April 2014


Health-giving robots

The quality of IECQ Certification helps advance the health sector

Aliyah Esmail

The vision of the future sees robots doing a number of things that humans don’t want to do, such as vacuuming. Though the use of artificial intelligence is not yet widespread, robots are moving into sectors that seemed unlikely even a decade ago; for example, assisting in surgical procedures. IECQ, the IEC Quality Assessment System for Electronic Components, helps to ensure the reliability of components used in any robots that care for us.

Robots in the world

In the 1940s and early 1950s Isaac Asimov wrote a number of short stories that would later be compiled into a collection called I, Robot. These stories portrayed robots with intelligence and the ability to reason, though they had to adhere to the Three Laws of Robotics, which protected people and the robots themselves.


Though the world has not yet come to the point where robots could take over, they are now able to help with nearly 47% of jobs in the American labour market, details a report by Bloomberg. One of the jobs that has been shown to be performed more efficiently when assisted by robots is surgery.

Tools of the trade

It may sound a bit unlikely but some instruments in the surgeon’s tool box have seen little change in form since they were created in the 1930s. While these tools do the job required of them, today there are new tools that can help patients recover faster or change the way in which operations are performed.

Matters of the heart

When the surgeon tells a family that their loved one needs to have their chest cavity opened up, it is a frightening prospect. There are two ways for a doctor to work on the heart: an incision can be made between two ribs or the sternum can be sawed open. Both require the use of a hand cranked mechanical jack to spread the ribs or the sternum. Even though bones are pretty flexible, a hand cranked thoracic retractor is likely to cause rib fractures. This problem is generally caused by the rate of movement of the spreader.


One solution to this has been the development of a hand-held, robotic rib spreader with sensors that can detect when bone fibres begin to break down. This information is conveyed to the tool which can then adapt its rate of movement.


In other instances, it may be possible to have robotically-assisted minimally invasive mitral-valve repair surgery as a few hospitals in America have started doing. This procedure involves having the surgeon sit at a console from which he controls four robotic arms. The robotic arms make a few incisions into the sides of the chest instead of having an open chest operation. The hope is that patients who have closed chest procedures will have reduced scarring and blood loss and recover more quickly.

Other treatments now available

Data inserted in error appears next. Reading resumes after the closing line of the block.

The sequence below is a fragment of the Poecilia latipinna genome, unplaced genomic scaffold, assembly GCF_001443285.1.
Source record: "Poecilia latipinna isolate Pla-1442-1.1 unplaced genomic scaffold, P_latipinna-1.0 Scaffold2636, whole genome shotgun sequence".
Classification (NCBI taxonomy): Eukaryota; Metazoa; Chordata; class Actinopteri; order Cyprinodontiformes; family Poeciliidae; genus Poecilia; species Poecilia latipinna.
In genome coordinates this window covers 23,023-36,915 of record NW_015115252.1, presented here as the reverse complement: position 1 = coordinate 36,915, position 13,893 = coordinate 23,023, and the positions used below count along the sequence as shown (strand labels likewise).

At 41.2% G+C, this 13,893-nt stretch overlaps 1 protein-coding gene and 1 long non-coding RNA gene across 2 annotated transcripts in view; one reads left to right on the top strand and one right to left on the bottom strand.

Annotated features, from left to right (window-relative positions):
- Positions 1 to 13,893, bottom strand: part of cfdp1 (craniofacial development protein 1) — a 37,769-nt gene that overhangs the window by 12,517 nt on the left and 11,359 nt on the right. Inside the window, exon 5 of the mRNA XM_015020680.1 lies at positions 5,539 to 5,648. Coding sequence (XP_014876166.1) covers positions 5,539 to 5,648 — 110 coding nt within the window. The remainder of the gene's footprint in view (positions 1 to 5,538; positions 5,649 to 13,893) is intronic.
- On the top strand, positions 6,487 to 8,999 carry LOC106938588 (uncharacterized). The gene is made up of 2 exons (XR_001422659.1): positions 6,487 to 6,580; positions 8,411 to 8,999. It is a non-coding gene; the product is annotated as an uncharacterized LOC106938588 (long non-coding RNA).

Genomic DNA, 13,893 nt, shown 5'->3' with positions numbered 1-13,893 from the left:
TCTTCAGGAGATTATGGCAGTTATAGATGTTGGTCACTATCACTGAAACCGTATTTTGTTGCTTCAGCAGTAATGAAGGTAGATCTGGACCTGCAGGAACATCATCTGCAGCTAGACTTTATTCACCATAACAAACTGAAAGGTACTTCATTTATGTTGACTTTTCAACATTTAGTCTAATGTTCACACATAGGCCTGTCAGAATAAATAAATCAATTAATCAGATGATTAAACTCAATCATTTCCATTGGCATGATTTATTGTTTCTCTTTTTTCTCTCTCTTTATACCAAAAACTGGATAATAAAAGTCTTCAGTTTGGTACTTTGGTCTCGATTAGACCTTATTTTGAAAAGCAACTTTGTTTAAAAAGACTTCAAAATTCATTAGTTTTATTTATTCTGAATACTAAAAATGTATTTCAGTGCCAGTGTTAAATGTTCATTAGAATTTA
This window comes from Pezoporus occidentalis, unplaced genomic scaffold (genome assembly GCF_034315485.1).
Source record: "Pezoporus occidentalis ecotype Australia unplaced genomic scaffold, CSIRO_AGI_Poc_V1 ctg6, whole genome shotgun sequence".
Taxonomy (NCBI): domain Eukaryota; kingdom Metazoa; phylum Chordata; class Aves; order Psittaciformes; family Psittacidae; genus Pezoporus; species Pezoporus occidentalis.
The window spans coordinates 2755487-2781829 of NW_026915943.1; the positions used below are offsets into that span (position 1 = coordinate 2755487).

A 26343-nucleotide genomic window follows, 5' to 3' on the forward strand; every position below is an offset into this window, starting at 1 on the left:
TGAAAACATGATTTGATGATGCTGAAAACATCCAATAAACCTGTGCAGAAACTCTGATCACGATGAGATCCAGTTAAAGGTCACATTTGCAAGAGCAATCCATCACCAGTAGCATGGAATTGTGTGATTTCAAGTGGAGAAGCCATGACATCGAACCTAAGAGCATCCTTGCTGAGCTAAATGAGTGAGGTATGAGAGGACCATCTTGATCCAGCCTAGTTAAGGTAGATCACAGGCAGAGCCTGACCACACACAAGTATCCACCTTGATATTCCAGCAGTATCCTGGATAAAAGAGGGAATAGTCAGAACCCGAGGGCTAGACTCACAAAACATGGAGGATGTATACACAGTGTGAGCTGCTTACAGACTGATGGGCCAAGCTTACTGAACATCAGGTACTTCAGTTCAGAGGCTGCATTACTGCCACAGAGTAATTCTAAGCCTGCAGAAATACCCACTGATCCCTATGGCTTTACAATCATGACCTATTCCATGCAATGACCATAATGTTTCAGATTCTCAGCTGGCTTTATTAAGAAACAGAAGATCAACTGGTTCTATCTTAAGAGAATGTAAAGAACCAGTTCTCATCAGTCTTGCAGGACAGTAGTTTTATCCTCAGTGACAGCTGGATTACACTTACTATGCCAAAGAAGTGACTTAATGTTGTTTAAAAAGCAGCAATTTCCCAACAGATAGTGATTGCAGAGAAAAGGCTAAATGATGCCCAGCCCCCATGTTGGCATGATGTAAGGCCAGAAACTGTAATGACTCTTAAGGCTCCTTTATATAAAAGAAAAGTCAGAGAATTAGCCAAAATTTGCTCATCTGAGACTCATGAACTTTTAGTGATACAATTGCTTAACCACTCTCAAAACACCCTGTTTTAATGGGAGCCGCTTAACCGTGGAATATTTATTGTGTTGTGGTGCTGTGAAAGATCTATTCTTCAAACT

Robotic assistance can also be employed in surgical procedures for patients undergoing colorectal care. This allows doctors to perform laparoscopic surgery with greater precision and control than traditional surgery. Robotic surgery can be used for colon resections, rectal prolapse repair, bowel cancer treatment and other pelvic procedures.

IEC ensures quality and reliability of electronic components…

The robotics and electronics used in the health care sectors can rely on IEC International Standards to help ensure that the design and manufacture of parts meet the strictest requirements and are widely used by the electronics industry.


These standards, together with IECQ, offer manufacturers, suppliers, hospitals and patients a unique solution, a one-stop shop that provides specifications for the design of products that can then be tested and certified by IECQ.


IECQ ensures the quality and reliability of all electronic components. It also monitors and controls the use of hazardous substances in electronic components and of materials used in equipment. It provides assessment and certification of electrostatic discharge (ESD) control programmes at facilities that handle electrical or electronic parts, assemblies and equipment susceptible to damage from electrostatic discharges.

…and opens doors to global markets

Manufacturers using electronic components and semiconductors or processes related to electronic components covered by IECQ certification have the assurance that their products will perform as designed. Certification also removes the need for multiple second party prolonged performance testing of componentry and sub-assemblies. IECQ certification is a passport to the world.


  • With the surgeon at the console and the robotic arms working on the patient, hopefully recovery will be quick (Photo: da Vinci Si System)
  • Surprisingly, little has changed in the surgeon's tool box in decades
  • With robotic assistance, the hope is that minimally invasive treatments will have reduced scarring, blood loss and quicker recovery times (Photo: da Vinci Si System)


IEC e-tech

Medical equipment

April 2014

[full edition]

IEC e-tech April 2014


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